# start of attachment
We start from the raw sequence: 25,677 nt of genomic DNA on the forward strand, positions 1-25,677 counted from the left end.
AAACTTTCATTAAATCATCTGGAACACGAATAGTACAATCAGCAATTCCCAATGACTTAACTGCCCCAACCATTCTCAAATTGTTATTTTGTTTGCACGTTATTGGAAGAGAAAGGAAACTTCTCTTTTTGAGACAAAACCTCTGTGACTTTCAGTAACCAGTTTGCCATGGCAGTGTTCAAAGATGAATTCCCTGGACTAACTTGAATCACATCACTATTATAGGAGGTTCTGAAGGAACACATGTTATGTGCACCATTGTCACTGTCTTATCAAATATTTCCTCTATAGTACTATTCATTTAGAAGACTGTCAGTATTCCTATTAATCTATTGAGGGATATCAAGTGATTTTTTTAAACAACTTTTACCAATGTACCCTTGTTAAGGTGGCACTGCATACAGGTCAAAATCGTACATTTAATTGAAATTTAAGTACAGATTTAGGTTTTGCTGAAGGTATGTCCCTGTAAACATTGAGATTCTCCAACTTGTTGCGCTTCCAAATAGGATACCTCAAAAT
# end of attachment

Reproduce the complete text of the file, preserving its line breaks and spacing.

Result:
We start from the raw sequence: 25,677 nt of genomic DNA on the forward strand, positions 1-25,677 counted from the left end.
AAACTTTCATTAAATCATCTGGAACACGAATAGTACAATCAGCAATTCCCAATGACTTAACTGCCCCAACCATTCTCAAATTGTTATTTTGTTTGCACGTTATTGGAAGAGAAAGGAAACTTCTCTTTTTGAGACAAAACCTCTGTGACTTTCAGTAACCAGTTTGCCATGGCAGTGTTCAAAGATGAATTCCCTGGACTAACTTGAATCACATCACTATTATAGGAGGTTCTGAAGGAACACATGTTATGTGCACCATTGTCACTGTCTTATCAAATATTTCCTCTATAGTACTATTCATTTAGAAGACTGTCAGTATTCCTATTAATCTATTGAGGGATATCAAGTGATTTTTTTAAACAACTTTTACCAATGTACCCTTGTTAAGGTGGCACTGCATACAGGTCAAAATCGTACATTTAATTGAAATTTAAGTACAGATTTAGGTTTTGCTGAAGGTATGTCCCTGTAAACATTGAGATTCTCCAACTTGTTGCGCTTCCAAATAGGATACCTCAAAAT